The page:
Kangaroo is as Australian as it gets. It is an instantly recognizable Australian animal, and together with an emu, a national animal of Australia. The term kangaroo refers to the three largest macropods, while the smaller members of the family are called wallabies.

There is also a Wallaroo – a macropod of an intermediate size between a kangaroo and a wallaby, and tree kangaroos that occur only in the rainforests of north-eastern Queensland.

The red kangaroo is the largest marsupial on earth and can hop at 56 kilometres an hour. The two species of grey kangaroos, Eastern grey and Western grey, are only marginally smaller.

Female kangaroos are almost permanently pregnant. As soon as a joey is borne and enters the pouch, the female will mate and fall pregnant again. However, in times of drought, when food is scarce, a female kangaroo can freeze the development of the embryo in a process known as embryonic diapause.

Because they are large and often active during daylight hours, kangaroo is not difficult to see in Australia. With a bit of determination, you can even see Eastern grey kangaroos in Sydney.


The smaller members of the Macropodidae family, wallabies, come in all shapes and sizes. There are brush wallabies, rock wallabies, hare-wallabies, nailtail wallabies and a short-tailed scrub wallaby or quokka.

Rock wallabies include one of the most handsome macropods – the yellow-footed rock wallaby. These incredibly agile wallabies live on the rocky slopes of Flinders Ranges National Park.

Of the two hare-wallabies, the Rufous hare-wallaby or Mala is the most charismatic. Yet its adorable cotton candy-like looks didn’t save it from going extinct on the Australian mainland. Today Mala are restricted to Bernier and Dorre Islands in Western Australia.

Known as the happiest animal on earth, Quokka is restricted to the islands off the coast of Western Australia, particularly Rottenest Island and a few fragmented populations on the mainland. One of their most interesting adaptations to eating tough Australian vegetation is swallowing their food whole, regurgitating it, and eating it again.

Tree Kangaroo

Animals in Australia - Lumholtzs tree kangaroo
Lumholtzs tree kangaroo. Image – iStock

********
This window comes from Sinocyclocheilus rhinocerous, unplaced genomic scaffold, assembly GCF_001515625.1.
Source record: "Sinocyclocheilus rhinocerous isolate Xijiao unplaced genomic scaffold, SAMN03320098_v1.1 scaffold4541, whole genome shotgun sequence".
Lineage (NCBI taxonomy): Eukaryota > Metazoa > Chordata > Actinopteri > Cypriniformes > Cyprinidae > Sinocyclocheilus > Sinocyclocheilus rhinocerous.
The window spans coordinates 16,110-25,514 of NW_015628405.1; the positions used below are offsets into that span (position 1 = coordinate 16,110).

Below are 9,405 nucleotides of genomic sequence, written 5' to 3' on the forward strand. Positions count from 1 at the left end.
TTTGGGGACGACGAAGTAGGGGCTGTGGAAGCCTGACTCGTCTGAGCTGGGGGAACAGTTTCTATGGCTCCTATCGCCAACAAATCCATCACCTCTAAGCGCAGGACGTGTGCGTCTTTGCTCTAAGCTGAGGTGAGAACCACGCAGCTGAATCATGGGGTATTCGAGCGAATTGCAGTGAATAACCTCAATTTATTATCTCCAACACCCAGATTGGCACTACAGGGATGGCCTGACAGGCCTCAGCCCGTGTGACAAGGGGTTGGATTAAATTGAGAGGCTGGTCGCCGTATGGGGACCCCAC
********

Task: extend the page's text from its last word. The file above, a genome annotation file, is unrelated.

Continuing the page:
Compared to terrestrial kangaroos, tree kangaroos have bigger and more flexible hind feet with sharp, long nails. They also have coarse pads on their paws and soles of their feet to give them a better grip. And their tails are longer than in their terrestrial cousins, helping them balance while hopping about in the trees.

So, what does it look like when they hop along a vertical tree trunk? They wrap their front feet around the trunk in a bear-like hug and push themselves up with their powerful back legs. They can jump up to 9 meters between branches or take huge leaps from the branches to the ground. Once on the ground, however, they move about in awkward hops much less expertly than terrestrial macropods.

There are two species of tree kangaroos found in Australia: Bennett’s and Lumholtz’s, both occurring in Far-North Queensland. Sadly, both species are threatened by hunting and loss of habitat.


Australian animals - koala sleeping in a tree

In the world of wildlife celebrities, the koala is even more famous than the wombat, to whom it is closely related. Looking like a surprised teddy bear, the koala is no more a bear than the wombat is.

A connoisseur of eucalypt leaves that are extremely difficult to digest, the koala is all about preserving energy. It sleeps for about 20 hours a day and spends the remaining four hours eating as many eucalypt leaves as it can since it can only absorb about 25% of the nutrients from the leaves. No wonder koalas have a rather lethargic demeanour.

And here’s something you probably didn’t know – young koalas eat their mum’s droppings for a few weeks before they can start eating eucalypt leaves. The leaves are toxic to most mammals, so the joeys have to ingest the microorganisms from their mothers intestine before they can digest the leaves.

Some of the best places to see koalas in Australia are Kangaroo Island and Kenneth River on the Great Ocean Road.


Maria Island wombats - adorable Australian animals
Flinders Island wombat on Maria Island, Tasmania

Here is an animal that needs no introduction. Looking like a stocky, short-legged bear that walks in an unhurried waddle, the wombat is one of the most well-known Australian animals. However, not many people realize that this clumsy marsupial can run up to 40 kilometres an hour.

Prolific diggers, wombats construct elaborate burrow systems with multiple entrances and long tunnels. They use their powerful claws to dig the initial opening and then lie on their side to dig the walls of the burrow. And because wombat burrows are quite large, they are often used by all kinds of other animals once wombats abandon them.